February 1, 2010
In a recent article, New York Times reporter Abby Ellin writes that Army doctor Erik J. Rupard, refers to LASIK as “the Tiger Woods of medical procedures: deeply and demonstrably flawed, but so many people love it that the few of us who speak ill of it are dismissed as cranks and/or loonies.” Dr. Rupard’s assessment is based on the volume of dry eye complaints he witnessed in soldiers serving in Iraq.
More alarming still, is the admission of Morris Waxler, who as former branch chief of the FDA’s Center for Devices and Radiological Health Office of Service and Technology, was responsible for the FDA’s approval of the first lasers in 1998. Mr. Waxler says: “We screwed up…We should have looked at the worst-case impact on patients, rather than just the very good outcomes we saw in the clinical trials.”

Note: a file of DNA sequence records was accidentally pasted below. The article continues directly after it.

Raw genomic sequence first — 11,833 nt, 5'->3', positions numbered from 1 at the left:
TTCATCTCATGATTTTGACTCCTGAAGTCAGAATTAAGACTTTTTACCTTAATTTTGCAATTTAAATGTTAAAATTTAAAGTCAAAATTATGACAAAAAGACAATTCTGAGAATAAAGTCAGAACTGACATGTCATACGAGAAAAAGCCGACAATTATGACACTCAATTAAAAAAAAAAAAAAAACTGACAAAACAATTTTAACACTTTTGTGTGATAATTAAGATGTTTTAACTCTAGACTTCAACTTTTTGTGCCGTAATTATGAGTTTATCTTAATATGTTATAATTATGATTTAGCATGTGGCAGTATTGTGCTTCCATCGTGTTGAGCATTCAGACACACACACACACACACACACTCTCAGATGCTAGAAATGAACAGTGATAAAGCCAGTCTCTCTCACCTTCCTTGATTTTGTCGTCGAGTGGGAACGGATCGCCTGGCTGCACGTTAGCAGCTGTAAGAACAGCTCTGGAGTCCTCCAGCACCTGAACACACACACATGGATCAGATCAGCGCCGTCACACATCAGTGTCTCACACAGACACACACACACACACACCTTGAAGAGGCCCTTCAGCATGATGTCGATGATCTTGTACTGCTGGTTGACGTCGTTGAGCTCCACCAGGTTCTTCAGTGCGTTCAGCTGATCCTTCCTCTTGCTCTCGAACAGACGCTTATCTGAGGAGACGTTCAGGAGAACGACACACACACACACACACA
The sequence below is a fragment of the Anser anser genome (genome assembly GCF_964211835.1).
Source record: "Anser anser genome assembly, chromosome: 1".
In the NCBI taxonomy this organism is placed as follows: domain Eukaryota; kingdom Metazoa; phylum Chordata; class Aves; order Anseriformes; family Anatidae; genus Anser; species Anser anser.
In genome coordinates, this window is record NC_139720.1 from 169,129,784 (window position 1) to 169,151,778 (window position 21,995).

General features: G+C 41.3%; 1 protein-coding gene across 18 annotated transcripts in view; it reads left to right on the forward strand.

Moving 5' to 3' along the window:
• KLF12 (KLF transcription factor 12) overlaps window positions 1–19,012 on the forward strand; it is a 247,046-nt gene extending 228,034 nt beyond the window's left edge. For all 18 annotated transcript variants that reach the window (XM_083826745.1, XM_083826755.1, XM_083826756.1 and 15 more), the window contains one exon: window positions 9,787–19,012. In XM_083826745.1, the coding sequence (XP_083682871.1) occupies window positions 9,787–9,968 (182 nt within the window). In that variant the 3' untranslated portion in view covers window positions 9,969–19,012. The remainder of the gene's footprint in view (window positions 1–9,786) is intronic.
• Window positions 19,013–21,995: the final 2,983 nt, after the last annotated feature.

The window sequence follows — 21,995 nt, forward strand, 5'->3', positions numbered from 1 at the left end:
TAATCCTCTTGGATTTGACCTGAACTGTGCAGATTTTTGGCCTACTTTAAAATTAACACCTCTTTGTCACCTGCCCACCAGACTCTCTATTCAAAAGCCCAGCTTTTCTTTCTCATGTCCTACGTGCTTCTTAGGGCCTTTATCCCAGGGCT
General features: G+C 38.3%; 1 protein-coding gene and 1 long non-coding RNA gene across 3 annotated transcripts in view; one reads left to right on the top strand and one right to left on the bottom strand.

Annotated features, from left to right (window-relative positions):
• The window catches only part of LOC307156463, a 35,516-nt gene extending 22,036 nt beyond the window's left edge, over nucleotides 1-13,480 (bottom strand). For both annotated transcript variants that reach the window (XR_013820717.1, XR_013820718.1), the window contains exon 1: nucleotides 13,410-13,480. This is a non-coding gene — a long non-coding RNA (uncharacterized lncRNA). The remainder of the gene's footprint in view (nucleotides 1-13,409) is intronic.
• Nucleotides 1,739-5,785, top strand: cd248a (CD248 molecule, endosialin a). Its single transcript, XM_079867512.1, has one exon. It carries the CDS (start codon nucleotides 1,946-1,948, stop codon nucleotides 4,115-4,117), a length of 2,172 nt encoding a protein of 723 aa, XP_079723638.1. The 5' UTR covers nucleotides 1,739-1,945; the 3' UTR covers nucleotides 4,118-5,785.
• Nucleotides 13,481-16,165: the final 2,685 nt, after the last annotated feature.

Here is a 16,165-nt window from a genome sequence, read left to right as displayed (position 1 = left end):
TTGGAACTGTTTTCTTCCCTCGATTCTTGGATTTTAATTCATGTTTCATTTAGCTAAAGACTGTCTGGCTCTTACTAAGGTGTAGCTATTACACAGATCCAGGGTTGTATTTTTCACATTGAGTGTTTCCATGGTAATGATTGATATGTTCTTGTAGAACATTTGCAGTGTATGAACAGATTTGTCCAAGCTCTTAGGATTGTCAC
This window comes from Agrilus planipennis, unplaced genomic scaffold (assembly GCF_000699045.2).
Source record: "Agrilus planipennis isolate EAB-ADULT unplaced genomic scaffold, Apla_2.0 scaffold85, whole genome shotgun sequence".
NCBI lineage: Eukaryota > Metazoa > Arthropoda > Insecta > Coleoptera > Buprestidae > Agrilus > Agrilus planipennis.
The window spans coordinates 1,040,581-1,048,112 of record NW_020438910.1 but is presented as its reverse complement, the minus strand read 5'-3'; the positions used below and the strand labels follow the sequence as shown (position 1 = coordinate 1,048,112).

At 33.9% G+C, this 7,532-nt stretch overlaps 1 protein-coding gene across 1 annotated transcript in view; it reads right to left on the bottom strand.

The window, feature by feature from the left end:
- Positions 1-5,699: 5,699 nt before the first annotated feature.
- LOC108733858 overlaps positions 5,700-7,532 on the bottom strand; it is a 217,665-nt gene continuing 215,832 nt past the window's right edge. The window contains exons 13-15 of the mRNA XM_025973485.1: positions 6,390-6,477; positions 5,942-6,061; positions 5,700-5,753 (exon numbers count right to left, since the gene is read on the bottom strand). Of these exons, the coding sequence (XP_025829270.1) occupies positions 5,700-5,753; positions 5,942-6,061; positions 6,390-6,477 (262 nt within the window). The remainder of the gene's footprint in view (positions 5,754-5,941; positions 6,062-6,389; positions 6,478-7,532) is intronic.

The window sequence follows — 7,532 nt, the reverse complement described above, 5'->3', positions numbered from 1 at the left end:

Abby Ellin, who previously wrote of her own poignant LASIK regrets, reports that the LASIK industry disagrees with Dr. Rupard, and maintains that LASIK is among the safest elective procedures ever devised. Millions of satisfied patients may agree. And, some soldiers may claim that LASIK literally saved their lives, notwithstanding their dry eyes.
Still, for most of us civilians, the decision to have LASIK surgery is rarely a matter of life or death. Hopefully, the recently announced FDA and Department of Defense proposed joint study will give LASIK consumers reliable information about LASIK complications and quality of life issues so that they can make an informed decision whether to have this surgery.